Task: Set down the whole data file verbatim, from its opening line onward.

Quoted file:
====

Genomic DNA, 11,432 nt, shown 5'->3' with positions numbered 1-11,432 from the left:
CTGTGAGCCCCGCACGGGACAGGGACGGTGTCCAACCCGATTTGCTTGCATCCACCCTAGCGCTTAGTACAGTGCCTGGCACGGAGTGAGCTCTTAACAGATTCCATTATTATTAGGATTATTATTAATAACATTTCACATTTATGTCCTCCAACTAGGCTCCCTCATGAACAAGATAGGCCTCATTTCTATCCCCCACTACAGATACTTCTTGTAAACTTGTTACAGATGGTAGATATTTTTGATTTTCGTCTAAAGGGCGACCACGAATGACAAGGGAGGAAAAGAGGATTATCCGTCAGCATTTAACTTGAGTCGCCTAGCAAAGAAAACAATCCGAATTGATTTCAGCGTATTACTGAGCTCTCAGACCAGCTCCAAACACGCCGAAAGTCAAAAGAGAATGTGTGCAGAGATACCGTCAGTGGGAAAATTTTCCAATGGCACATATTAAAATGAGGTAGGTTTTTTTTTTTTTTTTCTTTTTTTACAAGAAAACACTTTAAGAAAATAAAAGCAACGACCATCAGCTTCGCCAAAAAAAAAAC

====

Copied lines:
Genomic DNA, 11,432 nt, shown 5'->3' with positions numbered 1-11,432 from the left:
CTGTGAGCCCCGCACGGGACAGGGACGGTGTCCAACCCGATTTGCTTGCATCCACCCTAGCGCTTAGTACAGTGCCTGGCACGGAGTGAGCTCTTAACAGATTCCATTATTATTAGGATTATTATTAATAACATTTCACATTTATGTCCTCCAACTAGGCTCCCTCATGAACAAGATAGGCCTCATTTCTATCCCCCACTACAGATACTTCTTGTAAACTTGTTACAGATGGTAGATATTTTTGATTTTCGTCTAAAGGGCGACCACGAATGACAAGGGAGGAAAAGAGGATTATCCGTCAGCATTTAACTTGAGTCGCCTAGCAAAGAAAACAATCCGAATTGATTTCAGCGTATTACTGAGCTCTCAGACCAGCTCCAAACACGCCGAAAGTCAAAAGAGAATGTGTGCAGAGATACCGTCAGTGGGAAAATTTTCCAATGGCACATATTAAAATGAGGTAGGTTTTTTTTTTTTTTTTCTTTTTTTACAAGAAAACACTTTAAGAAAATAAAAGCAACGACCATCAGCTTCGCCAAAAAAAAAAC